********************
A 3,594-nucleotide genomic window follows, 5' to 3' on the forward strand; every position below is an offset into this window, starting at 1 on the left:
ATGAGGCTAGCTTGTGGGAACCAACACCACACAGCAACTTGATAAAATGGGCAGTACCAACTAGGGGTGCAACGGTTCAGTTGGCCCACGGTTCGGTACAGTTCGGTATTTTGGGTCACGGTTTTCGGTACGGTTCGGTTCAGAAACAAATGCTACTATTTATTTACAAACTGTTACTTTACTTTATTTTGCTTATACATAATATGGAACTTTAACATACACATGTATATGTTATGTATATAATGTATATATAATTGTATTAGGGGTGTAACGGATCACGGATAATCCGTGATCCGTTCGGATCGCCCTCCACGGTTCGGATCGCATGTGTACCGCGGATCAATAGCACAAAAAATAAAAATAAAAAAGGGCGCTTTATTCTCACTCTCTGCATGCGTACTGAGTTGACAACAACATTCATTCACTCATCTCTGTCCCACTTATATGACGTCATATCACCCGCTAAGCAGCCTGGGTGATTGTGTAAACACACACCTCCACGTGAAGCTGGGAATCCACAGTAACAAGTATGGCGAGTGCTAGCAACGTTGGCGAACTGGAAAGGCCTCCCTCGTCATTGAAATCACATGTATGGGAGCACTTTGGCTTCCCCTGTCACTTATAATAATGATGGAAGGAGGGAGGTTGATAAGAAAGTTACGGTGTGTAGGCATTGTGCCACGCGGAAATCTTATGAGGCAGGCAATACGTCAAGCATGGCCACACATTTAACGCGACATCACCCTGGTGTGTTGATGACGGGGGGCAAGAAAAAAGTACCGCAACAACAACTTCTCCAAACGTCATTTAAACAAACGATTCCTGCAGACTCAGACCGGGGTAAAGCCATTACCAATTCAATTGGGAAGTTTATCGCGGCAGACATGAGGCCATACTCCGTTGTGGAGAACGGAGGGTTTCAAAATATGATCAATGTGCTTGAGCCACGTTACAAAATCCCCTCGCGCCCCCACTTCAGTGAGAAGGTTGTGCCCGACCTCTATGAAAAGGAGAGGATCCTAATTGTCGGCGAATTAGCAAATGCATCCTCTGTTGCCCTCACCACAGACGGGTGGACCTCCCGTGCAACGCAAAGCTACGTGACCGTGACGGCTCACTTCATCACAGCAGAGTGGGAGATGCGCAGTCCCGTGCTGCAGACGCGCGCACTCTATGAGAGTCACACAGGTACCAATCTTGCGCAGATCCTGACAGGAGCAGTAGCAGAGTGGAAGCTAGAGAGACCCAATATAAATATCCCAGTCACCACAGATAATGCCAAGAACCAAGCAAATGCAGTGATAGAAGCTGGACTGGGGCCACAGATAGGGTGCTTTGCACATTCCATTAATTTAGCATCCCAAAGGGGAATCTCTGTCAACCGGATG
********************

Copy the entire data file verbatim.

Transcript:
A 3,594-nucleotide genomic window follows, 5' to 3' on the forward strand; every position below is an offset into this window, starting at 1 on the left:
ATGAGGCTAGCTTGTGGGAACCAACACCACACAGCAACTTGATAAAATGGGCAGTACCAACTAGGGGTGCAACGGTTCAGTTGGCCCACGGTTCGGTACAGTTCGGTATTTTGGGTCACGGTTTTCGGTACGGTTCGGTTCAGAAACAAATGCTACTATTTATTTACAAACTGTTACTTTACTTTATTTTGCTTATACATAATATGGAACTTTAACATACACATGTATATGTTATGTATATAATGTATATATAATTGTATTAGGGGTGTAACGGATCACGGATAATCCGTGATCCGTTCGGATCGCCCTCCACGGTTCGGATCGCATGTGTACCGCGGATCAATAGCACAAAAAATAAAAATAAAAAAGGGCGCTTTATTCTCACTCTCTGCATGCGTACTGAGTTGACAACAACATTCATTCACTCATCTCTGTCCCACTTATATGACGTCATATCACCCGCTAAGCAGCCTGGGTGATTGTGTAAACACACACCTCCACGTGAAGCTGGGAATCCACAGTAACAAGTATGGCGAGTGCTAGCAACGTTGGCGAACTGGAAAGGCCTCCCTCGTCATTGAAATCACATGTATGGGAGCACTTTGGCTTCCCCTGTCACTTATAATAATGATGGAAGGAGGGAGGTTGATAAGAAAGTTACGGTGTGTAGGCATTGTGCCACGCGGAAATCTTATGAGGCAGGCAATACGTCAAGCATGGCCACACATTTAACGCGACATCACCCTGGTGTGTTGATGACGGGGGGCAAGAAAAAAGTACCGCAACAACAACTTCTCCAAACGTCATTTAAACAAACGATTCCTGCAGACTCAGACCGGGGTAAAGCCATTACCAATTCAATTGGGAAGTTTATCGCGGCAGACATGAGGCCATACTCCGTTGTGGAGAACGGAGGGTTTCAAAATATGATCAATGTGCTTGAGCCACGTTACAAAATCCCCTCGCGCCCCCACTTCAGTGAGAAGGTTGTGCCCGACCTCTATGAAAAGGAGAGGATCCTAATTGTCGGCGAATTAGCAAATGCATCCTCTGTTGCCCTCACCACAGACGGGTGGACCTCCCGTGCAACGCAAAGCTACGTGACCGTGACGGCTCACTTCATCACAGCAGAGTGGGAGATGCGCAGTCCCGTGCTGCAGACGCGCGCACTCTATGAGAGTCACACAGGTACCAATCTTGCGCAGATCCTGACAGGAGCAGTAGCAGAGTGGAAGCTAGAGAGACCCAATATAAATATCCCAGTCACCACAGATAATGCCAAGAACCAAGCAAATGCAGTGATAGAAGCTGGACTGGGGCCACAGATAGGGTGCTTTGCACATTCCATTAATTTAGCATCCCAAAGGGGAATCTCTGTCAACCGGATG